Another thing is the "game" Q creates. First of all the set. It's so bad that even the most talented director couldn't have made anything out of it. So, no fault on behalf of Cliff Bole. Wouldn't it have been "game" enough for Q just letting the crew execute their rescue mission and watching how Riker behaves? Wouldn't that have been temptation enough? I do think so... And once again Wesley. Why didn't Riker just let him die? Second opportunity missed...
It's quite a torture to see Star Trek struggling for its way and dealing with quite intelligent concepts in a silly, childish and one dimensional way. Please Mr. Roddenberry, let go... (He finally did and look what became of TNG).
Riker's worst performance so far and Q's much better than in the pilot (although deLancie almost gave in to the temptation of falling back to classic 60s villainy). A new set of the Enterprise's corridors was introduced here and for my part that's all to mention here.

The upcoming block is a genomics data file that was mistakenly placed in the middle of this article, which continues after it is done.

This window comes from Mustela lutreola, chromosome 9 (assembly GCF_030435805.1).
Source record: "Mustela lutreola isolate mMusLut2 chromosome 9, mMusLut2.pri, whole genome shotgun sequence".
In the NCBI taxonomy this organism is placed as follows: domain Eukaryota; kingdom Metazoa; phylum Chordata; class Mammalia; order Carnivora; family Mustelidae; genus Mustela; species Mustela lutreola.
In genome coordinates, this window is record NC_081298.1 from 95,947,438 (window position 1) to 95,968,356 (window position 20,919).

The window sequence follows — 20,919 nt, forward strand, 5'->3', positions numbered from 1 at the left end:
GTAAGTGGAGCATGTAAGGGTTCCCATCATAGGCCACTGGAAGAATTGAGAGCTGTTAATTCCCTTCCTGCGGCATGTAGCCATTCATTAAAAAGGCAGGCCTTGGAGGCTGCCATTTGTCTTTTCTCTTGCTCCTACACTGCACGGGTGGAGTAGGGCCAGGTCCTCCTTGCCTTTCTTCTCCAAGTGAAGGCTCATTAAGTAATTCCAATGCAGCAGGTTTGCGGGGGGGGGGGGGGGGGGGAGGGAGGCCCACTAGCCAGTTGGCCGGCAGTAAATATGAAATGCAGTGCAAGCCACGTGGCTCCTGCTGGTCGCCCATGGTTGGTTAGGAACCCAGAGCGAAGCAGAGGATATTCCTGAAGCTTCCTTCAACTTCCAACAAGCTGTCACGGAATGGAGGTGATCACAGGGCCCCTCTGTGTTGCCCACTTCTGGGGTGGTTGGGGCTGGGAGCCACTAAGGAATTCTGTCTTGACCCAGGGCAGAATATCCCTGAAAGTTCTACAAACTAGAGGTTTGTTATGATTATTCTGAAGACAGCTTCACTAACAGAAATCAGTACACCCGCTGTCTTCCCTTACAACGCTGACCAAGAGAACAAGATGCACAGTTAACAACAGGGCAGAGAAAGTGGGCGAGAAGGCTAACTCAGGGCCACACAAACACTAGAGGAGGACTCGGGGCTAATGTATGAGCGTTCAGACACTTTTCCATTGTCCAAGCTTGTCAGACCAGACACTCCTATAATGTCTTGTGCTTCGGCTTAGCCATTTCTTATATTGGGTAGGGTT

Picard in conflict with his past
"The Battle" is the first ST episode ever that really started to explore one single character (Picard, in this case). And that's not just mentioning some facts about his former life but really making him relive his past experience. The Ferengi "thought maker" and the revenge plot around Daimon Bok wanting to make Picard pay for killing his son in the Battle of Maxia are just McGuffins to enable Patrick Stewart to add some depth to his character by exploring it. So Star Trek is not always about exploration of the outer space but also of the inner space (the human mind, memory, psyche or whatever you want to call it). Patrick Stewart has the chance to carry the whole show and he delivers a marvelous performance, dropping his shield of reason and authority and portraying a weak and almost helpless Picard tormented by a strange pain (although created by the Ferengi device on screen, this represents his unfinished business with this event of his past in the subtext). Dr. Crusher is also convincing as the caring physician trying to help the pain ridden Captain and stating that for her the Captain's health is not only a matter of duty but of deep personal care.